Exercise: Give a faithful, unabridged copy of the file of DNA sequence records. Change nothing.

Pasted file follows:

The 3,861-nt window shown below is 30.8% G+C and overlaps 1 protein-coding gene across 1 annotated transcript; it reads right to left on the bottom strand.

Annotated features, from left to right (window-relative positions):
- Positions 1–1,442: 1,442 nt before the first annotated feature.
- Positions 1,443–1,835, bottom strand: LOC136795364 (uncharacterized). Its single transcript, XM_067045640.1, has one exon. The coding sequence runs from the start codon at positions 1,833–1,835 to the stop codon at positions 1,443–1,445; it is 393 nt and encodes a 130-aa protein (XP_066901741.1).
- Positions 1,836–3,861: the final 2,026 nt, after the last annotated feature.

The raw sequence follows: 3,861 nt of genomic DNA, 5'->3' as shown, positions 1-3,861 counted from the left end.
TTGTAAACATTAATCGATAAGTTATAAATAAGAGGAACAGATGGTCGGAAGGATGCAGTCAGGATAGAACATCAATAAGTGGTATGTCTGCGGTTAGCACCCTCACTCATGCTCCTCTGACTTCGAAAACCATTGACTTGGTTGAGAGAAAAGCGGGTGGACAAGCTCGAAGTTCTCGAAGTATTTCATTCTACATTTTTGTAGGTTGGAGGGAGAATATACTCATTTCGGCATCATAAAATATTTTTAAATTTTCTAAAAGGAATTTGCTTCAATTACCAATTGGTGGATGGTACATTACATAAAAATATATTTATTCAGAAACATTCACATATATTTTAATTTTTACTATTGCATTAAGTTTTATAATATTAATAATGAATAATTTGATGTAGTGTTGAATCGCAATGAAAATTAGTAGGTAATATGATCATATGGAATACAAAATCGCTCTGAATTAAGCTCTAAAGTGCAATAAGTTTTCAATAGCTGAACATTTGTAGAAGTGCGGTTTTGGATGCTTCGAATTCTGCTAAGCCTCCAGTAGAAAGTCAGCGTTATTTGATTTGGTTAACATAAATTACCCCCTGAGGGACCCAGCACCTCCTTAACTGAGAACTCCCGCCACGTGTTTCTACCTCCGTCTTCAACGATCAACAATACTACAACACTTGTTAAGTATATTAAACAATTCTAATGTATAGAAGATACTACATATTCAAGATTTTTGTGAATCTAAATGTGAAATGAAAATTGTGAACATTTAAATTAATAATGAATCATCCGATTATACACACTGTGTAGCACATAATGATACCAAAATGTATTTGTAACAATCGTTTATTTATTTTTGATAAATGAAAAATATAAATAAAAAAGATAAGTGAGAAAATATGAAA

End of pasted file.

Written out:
The 3,861-nt window shown below is 30.8% G+C and overlaps 1 protein-coding gene across 1 annotated transcript; it reads right to left on the bottom strand.

Annotated features, from left to right (window-relative positions):
- Positions 1–1,442: 1,442 nt before the first annotated feature.
- Positions 1,443–1,835, bottom strand: LOC136795364 (uncharacterized). Its single transcript, XM_067045640.1, has one exon. The coding sequence runs from the start codon at positions 1,833–1,835 to the stop codon at positions 1,443–1,445; it is 393 nt and encodes a 130-aa protein (XP_066901741.1).
- Positions 1,836–3,861: the final 2,026 nt, after the last annotated feature.

The raw sequence follows: 3,861 nt of genomic DNA, 5'->3' as shown, positions 1-3,861 counted from the left end.
TTGTAAACATTAATCGATAAGTTATAAATAAGAGGAACAGATGGTCGGAAGGATGCAGTCAGGATAGAACATCAATAAGTGGTATGTCTGCGGTTAGCACCCTCACTCATGCTCCTCTGACTTCGAAAACCATTGACTTGGTTGAGAGAAAAGCGGGTGGACAAGCTCGAAGTTCTCGAAGTATTTCATTCTACATTTTTGTAGGTTGGAGGGAGAATATACTCATTTCGGCATCATAAAATATTTTTAAATTTTCTAAAAGGAATTTGCTTCAATTACCAATTGGTGGATGGTACATTACATAAAAATATATTTATTCAGAAACATTCACATATATTTTAATTTTTACTATTGCATTAAGTTTTATAATATTAATAATGAATAATTTGATGTAGTGTTGAATCGCAATGAAAATTAGTAGGTAATATGATCATATGGAATACAAAATCGCTCTGAATTAAGCTCTAAAGTGCAATAAGTTTTCAATAGCTGAACATTTGTAGAAGTGCGGTTTTGGATGCTTCGAATTCTGCTAAGCCTCCAGTAGAAAGTCAGCGTTATTTGATTTGGTTAACATAAATTACCCCCTGAGGGACCCAGCACCTCCTTAACTGAGAACTCCCGCCACGTGTTTCTACCTCCGTCTTCAACGATCAACAATACTACAACACTTGTTAAGTATATTAAACAATTCTAATGTATAGAAGATACTACATATTCAAGATTTTTGTGAATCTAAATGTGAAATGAAAATTGTGAACATTTAAATTAATAATGAATCATCCGATTATACACACTGTGTAGCACATAATGATACCAAAATGTATTTGTAACAATCGTTTATTTATTTTTGATAAATGAAAAATATAAATAAAAAAGATAAGTGAGAAAATATGAAA